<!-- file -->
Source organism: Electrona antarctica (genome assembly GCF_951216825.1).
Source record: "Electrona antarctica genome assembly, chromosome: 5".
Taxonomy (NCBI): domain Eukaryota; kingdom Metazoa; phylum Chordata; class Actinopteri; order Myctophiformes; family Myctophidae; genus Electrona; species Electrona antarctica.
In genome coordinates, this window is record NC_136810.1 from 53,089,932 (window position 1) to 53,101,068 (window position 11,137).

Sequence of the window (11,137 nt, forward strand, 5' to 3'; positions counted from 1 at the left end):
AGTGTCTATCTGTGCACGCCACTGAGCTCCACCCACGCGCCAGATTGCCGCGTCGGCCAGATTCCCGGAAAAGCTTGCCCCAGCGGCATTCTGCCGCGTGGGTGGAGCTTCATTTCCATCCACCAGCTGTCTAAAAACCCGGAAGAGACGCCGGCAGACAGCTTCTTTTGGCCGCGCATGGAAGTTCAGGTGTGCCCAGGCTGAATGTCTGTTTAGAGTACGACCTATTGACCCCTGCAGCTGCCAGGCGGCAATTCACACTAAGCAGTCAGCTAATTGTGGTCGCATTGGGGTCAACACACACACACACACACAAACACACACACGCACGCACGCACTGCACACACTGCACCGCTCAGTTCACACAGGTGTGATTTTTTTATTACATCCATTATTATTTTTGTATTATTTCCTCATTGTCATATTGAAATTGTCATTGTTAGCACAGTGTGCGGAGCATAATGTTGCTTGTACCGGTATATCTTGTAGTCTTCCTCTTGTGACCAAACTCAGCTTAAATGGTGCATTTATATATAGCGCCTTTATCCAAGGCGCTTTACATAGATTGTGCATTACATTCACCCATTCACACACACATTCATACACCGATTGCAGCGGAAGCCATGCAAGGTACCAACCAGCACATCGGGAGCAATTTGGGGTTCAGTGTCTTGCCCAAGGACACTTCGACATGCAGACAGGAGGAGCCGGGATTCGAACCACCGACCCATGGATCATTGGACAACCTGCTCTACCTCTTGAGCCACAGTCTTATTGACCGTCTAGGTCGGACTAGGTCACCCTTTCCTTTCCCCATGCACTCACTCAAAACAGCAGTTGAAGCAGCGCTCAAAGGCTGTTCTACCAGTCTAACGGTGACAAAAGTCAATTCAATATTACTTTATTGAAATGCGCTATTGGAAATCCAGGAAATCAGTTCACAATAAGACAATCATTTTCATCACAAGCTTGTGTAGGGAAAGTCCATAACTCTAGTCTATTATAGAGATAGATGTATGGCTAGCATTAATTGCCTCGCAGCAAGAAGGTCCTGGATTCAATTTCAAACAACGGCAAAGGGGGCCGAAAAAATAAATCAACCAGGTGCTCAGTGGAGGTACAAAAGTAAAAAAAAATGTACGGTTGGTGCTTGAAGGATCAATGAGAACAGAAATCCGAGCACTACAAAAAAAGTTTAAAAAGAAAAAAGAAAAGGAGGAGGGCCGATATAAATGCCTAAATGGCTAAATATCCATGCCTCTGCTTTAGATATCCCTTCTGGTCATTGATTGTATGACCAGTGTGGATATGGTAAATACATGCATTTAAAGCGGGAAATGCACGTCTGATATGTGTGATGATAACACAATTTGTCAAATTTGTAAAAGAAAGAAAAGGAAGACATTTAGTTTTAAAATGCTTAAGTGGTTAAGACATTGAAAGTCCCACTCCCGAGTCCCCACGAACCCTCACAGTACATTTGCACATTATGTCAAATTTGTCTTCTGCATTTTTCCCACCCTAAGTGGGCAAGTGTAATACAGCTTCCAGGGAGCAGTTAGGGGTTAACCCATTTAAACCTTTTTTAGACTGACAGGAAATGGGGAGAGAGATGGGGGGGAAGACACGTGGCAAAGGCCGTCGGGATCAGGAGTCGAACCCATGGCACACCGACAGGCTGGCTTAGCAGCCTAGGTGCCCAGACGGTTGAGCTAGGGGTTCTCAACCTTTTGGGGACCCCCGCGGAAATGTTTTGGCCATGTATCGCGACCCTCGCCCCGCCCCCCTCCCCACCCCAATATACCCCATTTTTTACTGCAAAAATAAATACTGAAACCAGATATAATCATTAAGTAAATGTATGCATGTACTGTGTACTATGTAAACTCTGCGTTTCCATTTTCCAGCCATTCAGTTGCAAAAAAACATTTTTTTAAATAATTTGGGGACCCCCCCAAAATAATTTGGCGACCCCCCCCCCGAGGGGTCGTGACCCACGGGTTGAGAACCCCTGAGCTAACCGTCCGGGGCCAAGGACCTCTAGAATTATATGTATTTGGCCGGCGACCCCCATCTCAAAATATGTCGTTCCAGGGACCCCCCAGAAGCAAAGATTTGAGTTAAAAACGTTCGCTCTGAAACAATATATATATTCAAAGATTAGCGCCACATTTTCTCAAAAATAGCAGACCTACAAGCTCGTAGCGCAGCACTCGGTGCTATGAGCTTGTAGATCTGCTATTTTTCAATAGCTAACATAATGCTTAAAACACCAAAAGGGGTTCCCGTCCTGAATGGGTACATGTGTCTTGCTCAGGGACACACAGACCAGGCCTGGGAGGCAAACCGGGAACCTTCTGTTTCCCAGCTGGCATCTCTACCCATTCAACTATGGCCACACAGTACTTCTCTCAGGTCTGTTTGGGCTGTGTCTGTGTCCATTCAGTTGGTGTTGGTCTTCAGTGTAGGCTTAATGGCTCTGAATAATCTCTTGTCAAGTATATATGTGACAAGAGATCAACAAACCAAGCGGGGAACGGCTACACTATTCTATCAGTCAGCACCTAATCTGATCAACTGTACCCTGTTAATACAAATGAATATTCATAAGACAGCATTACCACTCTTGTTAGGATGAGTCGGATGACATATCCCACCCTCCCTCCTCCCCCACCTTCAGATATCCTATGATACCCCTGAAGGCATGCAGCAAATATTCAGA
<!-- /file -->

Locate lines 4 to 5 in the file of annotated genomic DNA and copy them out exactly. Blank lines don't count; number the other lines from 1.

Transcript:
In genome coordinates, this window is record NC_136810.1 from 53,089,932 (window position 1) to 53,101,068 (window position 11,137).

Sequence of the window (11,137 nt, forward strand, 5' to 3'; positions counted from 1 at the left end):